In the case of an emergency where your pet is involved in the accident, it is important to stay calm and not panic as your pets survival may count on you. Call your vet as soon as possible as they can advise you what to do or even where to go to get the best treatment for your pet as some clinics may have better equipment to assess the emergency.
It is important to assess your pet without doing any more damage. If it is not your pet, make sure your safety is the number one priority as it may attack you or get agitated easily due to the injury. If you feel comfortable in doing so, check the gums (should be pink), breathing (check for abnormalities in breathing), assess for pain, ability to walk, and if there is any discharge present. Once you have determined all these factors, getting this information to your vet quickly can determine the injury or illness and therefore the suitable first aid measures to apply.
Here’s some helpful tips when dealing with serious injuries:
There are numerous ways a pet can break a bone including falls or the more common way, through car accidents. Signs of a broken bone are pain, swelling, unnatural movement, loss of function, deformity or a grating noise. Transport your pet as carefully as possible to the nearest vet.
Bleeding can be caused from anything from bites to grazes, wounds, cuts – all need to be treated quickly. Apply pressure over the item with your hand or a bandage from your pet first aid box. If blood seeps through the first bandage, apply another one as replacing it will remove the clot which is forming and open the wound again. Don’t apply a tourniquet unless bleeding seems unrelenting as this carries risk of stopping circulation to the affected area, resulting in gangrene. Do your best to keep your pet as quiet and still as possible whilst calling your vet.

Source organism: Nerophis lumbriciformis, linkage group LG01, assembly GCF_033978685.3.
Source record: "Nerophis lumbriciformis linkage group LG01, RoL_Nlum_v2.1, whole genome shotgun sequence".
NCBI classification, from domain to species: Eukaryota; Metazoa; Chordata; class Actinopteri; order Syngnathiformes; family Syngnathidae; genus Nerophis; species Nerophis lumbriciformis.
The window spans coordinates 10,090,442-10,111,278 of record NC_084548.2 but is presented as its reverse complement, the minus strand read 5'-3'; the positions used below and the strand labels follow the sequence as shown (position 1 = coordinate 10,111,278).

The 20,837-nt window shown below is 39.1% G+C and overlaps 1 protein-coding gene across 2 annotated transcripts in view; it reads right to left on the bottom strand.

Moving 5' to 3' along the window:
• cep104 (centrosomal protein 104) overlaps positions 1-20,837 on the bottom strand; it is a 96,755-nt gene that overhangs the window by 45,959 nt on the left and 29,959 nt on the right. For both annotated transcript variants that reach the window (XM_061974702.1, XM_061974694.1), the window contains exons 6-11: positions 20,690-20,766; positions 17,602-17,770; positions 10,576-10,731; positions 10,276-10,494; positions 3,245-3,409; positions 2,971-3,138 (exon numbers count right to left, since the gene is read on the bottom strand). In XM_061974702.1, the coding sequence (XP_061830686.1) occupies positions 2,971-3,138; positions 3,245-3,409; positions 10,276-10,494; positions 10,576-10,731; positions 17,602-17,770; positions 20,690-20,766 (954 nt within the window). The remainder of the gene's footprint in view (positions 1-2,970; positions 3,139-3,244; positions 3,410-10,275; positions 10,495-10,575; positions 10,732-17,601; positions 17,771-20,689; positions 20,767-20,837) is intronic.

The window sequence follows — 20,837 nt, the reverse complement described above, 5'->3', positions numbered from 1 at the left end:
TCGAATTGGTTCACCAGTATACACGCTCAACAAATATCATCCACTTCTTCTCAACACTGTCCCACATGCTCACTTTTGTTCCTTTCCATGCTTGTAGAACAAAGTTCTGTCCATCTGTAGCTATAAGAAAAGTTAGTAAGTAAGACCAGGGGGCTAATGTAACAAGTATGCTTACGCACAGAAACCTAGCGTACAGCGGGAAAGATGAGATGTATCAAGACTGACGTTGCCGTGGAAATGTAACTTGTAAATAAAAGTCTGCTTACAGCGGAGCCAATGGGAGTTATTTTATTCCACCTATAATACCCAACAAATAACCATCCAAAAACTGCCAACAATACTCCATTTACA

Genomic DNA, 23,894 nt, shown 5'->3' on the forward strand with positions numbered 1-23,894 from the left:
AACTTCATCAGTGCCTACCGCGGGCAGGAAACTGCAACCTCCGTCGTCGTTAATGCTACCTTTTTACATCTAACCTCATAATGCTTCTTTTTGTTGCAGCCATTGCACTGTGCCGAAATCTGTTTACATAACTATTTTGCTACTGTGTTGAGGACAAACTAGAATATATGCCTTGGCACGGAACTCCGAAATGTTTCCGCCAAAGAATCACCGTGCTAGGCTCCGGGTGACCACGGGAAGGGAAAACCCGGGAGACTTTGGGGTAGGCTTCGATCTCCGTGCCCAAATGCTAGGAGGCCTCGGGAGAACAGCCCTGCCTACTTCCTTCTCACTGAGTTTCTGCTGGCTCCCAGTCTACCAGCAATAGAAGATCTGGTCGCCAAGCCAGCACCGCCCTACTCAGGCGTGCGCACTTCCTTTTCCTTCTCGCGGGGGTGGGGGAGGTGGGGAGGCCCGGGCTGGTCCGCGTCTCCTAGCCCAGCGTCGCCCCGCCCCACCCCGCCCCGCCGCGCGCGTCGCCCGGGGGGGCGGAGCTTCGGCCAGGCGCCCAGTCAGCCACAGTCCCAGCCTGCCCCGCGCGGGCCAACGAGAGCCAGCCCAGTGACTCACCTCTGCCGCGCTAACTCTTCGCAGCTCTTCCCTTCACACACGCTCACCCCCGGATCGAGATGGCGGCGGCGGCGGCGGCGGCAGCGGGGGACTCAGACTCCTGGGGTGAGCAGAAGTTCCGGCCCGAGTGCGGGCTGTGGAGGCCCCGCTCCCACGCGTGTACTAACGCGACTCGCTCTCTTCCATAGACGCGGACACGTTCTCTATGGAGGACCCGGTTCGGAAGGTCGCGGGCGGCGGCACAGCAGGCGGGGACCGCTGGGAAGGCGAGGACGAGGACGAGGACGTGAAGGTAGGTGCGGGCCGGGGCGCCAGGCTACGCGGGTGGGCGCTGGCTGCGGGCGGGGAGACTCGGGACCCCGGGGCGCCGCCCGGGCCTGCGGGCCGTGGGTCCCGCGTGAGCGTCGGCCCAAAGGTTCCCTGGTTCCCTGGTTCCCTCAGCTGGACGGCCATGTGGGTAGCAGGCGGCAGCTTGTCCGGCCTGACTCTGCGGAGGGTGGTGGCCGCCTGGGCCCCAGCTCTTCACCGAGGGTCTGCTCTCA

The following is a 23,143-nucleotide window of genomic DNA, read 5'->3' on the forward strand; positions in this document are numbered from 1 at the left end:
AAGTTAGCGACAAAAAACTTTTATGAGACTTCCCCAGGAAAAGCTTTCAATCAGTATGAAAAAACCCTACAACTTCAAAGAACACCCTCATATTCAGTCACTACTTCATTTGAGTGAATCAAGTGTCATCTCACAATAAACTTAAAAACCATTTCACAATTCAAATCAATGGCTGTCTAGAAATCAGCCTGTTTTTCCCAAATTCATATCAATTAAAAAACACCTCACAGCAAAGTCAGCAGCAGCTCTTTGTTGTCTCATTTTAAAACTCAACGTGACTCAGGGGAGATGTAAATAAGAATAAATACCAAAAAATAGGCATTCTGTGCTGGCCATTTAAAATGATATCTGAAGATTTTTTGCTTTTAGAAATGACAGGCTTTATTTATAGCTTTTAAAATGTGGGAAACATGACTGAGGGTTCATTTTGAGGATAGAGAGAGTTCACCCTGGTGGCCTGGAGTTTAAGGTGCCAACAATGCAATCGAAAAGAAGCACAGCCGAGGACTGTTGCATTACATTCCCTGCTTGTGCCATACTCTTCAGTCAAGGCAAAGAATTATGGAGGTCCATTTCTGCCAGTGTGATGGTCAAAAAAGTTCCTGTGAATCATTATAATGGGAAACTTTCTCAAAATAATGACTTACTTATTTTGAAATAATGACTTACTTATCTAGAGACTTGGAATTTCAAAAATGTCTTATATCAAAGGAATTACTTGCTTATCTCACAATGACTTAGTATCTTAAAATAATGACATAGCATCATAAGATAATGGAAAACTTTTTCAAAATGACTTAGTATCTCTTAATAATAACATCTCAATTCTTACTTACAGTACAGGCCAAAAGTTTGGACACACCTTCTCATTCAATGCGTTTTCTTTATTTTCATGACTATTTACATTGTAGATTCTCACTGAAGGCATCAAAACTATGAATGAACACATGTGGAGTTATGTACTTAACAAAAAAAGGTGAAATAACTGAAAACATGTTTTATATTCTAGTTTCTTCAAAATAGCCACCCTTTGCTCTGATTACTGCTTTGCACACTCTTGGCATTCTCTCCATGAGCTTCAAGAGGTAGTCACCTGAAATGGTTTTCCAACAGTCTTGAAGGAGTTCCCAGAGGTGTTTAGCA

A good First Aid box for your pet should include
- Bandages – adhesive and open weave
- Cotton wool
- Clean pieces of sheeting
- Water wash bottle
- 5”/127mm flat scissors with round end
- A rug or blanket can be used as a stretcher
If you find a pet that is struggling to breath or cannot at all, the ABC of resuscitation can be used:
A clear unobstructed airway is crucial to survival so:
- Pull the tongue forward.
- Check there is nothing in the throat. Rubber balls are best dislodged by pushing them from behind the lower jaw bones as opposed to trying to grab them inside the mouth.
- Look for chest movements – these can be as infrequent as every 15 seconds.
- Listen with your ear close to the mouth if your dog is unconscious.
- If the dog is not breathing, straighten its neck, close the mouth and gently blow down inside the nose, using your hand as a tube so you do not touch the nose with your lips.
- Check the heartbeat/pulse by feeling the bottom of the chest just behind the elbows.
- Apply regular, intermittent gentle pressure to the chest if you are sure there is no heartbeat.
- Don’t blame yourself – unfortunately most CPR in animals outside of an emergency room is ineffective but it doesn’t hurt to try.
If you have any other tips or tricks when dealing with an injured pet, let us know in the comments below.
The opinions expressed here are the personal opinions of the writer. Content published here does not necessarily represent the views and opinions of Petplan.